Revive lakes, see ripple effect: Bengaluru experts

Once the lifeline of the city, several lakes in Bengaluru have now become polluted.

Published: 22nd March 2017 07:46 AM  |   Last Updated: 22nd March 2017 08:19 AM   |  A+A-

Environmentalists say lakes can be revived using wetland technology, where an artificial wetland is created to treat waste water | jithendra m

Express News Service

BENGALURU: Bengaluru was solely dependent on rain-fed tanks for its water needs till the 1980s. Today, the city has grown bigger and water has to be pumped from 100km away from the Cauvery River, thus making it a costly affair for Bangalore Water Supply and Sewerage Board (BWSSB). 

The state government pays `82 per km to pump the water. In comparison, the Delhi government pays `29 per km. Even with the hefty sum paid to transport water, bad distribution network has led to 509 million litres of water going waste daily. 

In many other cities, a river is the major source of water. So when Bengaluru took shape as a city, its founders planned several lakes around the city to meet the water requirements of its residents.

As water levels in dams and reservoirs reduce, experts feel it is high time the lakes in the city are restored and alternative sources of water explored, including rainwater harvesting. But they have been ignored by the state government and authorities. 

In his report ‘Matthondu Cauvery’ submitted to the state government last year, urban expert Ashwin Mahesh explains how lakes are substantial in catering to water requirements. He said, “There are lakes within the Bruhat Bengaluru Mahanagara Palike (BBMP) limits as well as Bangalore Metropolitan Region Development Authority (BMRDA).

While BBMP covers just over 750 sqkm, BMRDA covers ten times the size of BBMP. Both these regions receive roughly the same amount of rainfall. Together, we might gather water which can be more than what we receive from Cauvery.” 

He added, “Harvesting just 10 per cent rainwater in Bangalore Metropolitan Region will increase water supply in the region by nearly 100 per cent. All we need to do is improve the watersheds to maximise the collection of rainwater and determining the piping and pumping needed to tap these new sources.” 

He further said, “Around 4,000 people can be supported with each acre of a lake. So, 2,000 acres of lakes need to be used to serve the entire 8 million people who will be added to the region in the next 20 years.”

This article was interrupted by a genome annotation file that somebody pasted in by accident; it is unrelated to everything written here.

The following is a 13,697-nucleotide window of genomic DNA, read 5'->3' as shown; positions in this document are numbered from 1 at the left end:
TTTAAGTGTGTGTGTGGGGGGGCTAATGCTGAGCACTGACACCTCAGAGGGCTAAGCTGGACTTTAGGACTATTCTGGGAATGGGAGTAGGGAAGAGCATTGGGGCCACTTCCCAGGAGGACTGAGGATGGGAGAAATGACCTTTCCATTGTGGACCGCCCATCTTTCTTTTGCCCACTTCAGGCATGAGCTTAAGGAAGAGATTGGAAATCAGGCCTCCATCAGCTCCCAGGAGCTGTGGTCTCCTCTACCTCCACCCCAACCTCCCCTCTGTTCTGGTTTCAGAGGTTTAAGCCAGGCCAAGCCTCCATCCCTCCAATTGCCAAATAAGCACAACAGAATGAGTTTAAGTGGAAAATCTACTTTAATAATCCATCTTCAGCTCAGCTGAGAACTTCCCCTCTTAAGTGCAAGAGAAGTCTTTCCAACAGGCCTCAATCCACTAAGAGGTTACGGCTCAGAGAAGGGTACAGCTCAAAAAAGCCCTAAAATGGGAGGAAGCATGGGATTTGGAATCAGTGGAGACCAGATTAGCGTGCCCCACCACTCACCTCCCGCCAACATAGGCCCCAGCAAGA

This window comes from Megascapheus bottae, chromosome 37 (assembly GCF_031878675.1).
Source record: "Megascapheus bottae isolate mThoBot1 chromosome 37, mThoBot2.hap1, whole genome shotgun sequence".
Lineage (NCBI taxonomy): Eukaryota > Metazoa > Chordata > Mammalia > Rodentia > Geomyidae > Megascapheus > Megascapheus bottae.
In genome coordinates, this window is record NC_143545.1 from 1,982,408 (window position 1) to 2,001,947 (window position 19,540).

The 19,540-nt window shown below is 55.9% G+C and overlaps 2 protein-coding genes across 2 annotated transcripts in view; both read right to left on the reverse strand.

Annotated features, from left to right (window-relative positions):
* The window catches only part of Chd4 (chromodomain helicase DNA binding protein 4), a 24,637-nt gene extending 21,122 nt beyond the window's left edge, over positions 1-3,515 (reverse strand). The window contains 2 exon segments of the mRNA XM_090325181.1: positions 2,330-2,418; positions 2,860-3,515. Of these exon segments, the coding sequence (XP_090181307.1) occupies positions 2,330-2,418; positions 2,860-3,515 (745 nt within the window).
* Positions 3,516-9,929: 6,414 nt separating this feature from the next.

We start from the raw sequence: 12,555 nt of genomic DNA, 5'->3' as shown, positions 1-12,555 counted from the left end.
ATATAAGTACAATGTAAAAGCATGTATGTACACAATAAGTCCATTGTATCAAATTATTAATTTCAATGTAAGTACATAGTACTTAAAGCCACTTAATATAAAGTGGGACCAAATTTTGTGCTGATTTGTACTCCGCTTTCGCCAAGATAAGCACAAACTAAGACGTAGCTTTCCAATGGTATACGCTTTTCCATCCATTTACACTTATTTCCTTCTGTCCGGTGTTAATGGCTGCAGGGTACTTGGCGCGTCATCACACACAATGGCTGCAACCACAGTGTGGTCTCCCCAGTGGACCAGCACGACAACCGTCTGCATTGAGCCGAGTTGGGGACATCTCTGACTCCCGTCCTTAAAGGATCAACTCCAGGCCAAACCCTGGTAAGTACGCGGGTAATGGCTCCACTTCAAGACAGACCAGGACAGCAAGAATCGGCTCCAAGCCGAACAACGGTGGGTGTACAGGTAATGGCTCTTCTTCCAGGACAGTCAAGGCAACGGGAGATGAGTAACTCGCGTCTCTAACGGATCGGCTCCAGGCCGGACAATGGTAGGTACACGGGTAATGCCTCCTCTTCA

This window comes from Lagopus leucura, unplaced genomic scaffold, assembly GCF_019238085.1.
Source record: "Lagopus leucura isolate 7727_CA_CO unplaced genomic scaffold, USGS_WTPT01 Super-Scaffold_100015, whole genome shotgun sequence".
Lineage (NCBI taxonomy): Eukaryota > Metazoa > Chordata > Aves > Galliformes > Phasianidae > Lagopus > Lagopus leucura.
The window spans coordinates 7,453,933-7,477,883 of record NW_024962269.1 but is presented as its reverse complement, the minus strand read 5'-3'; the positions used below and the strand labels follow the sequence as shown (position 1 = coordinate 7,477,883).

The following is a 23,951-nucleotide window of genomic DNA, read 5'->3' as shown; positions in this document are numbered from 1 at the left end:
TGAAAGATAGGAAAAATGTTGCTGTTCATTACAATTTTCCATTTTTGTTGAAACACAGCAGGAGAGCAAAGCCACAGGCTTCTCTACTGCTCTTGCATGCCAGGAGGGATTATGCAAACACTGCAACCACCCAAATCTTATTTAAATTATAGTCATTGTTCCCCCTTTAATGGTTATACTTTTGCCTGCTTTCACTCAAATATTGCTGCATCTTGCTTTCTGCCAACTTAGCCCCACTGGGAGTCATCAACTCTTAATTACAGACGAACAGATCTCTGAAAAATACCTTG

City’s growing needs
The first official water supply to the city was from the Hesaraghatta reservoir on the Arkavathy River, a tributary of Cauvery. With rapid expansion of the city, Bengaluru became solely dependent on Cauvery river by 1980s. At present, Bengaluru requires 1,450 million litres per day (MLD) and about 19 tmcft of water per year from Cauvery alone. 

Noted environmentalist A N Yellappa Reddy said, “It is possible to make use of lakes for the city’s water needs by using wetland technology. There are several bigger lakes on the periphery of Bengaluru and I have pointed out the need of making use of these lakes. There are several spots with potential to trap water. At least 300 MLD of water can be generated from them.”

Voicing similar opinion, urban expert R K Misra said, “Lakes should be used as that was the purpose of its construction. But before that sewage should be diverted from the lake. Then we need to pump them to industrial areas so that the burden of Cauvery water comes down.”

On the contrary, A R Shivakumar, Principal Scientific Officer and Principal Investigator, Rainwater Harvesting, Karnataka State Council for Science and Technology, said given the pollution levels in lakes it is a difficult task to convert them into a source of drinking water. He said that it can only be done if treated water is let into lakes. “That can be done in the long run, but what is required immediately is water conservation measures, including rainwater harvesting, to deal with the current crisis,” he said.

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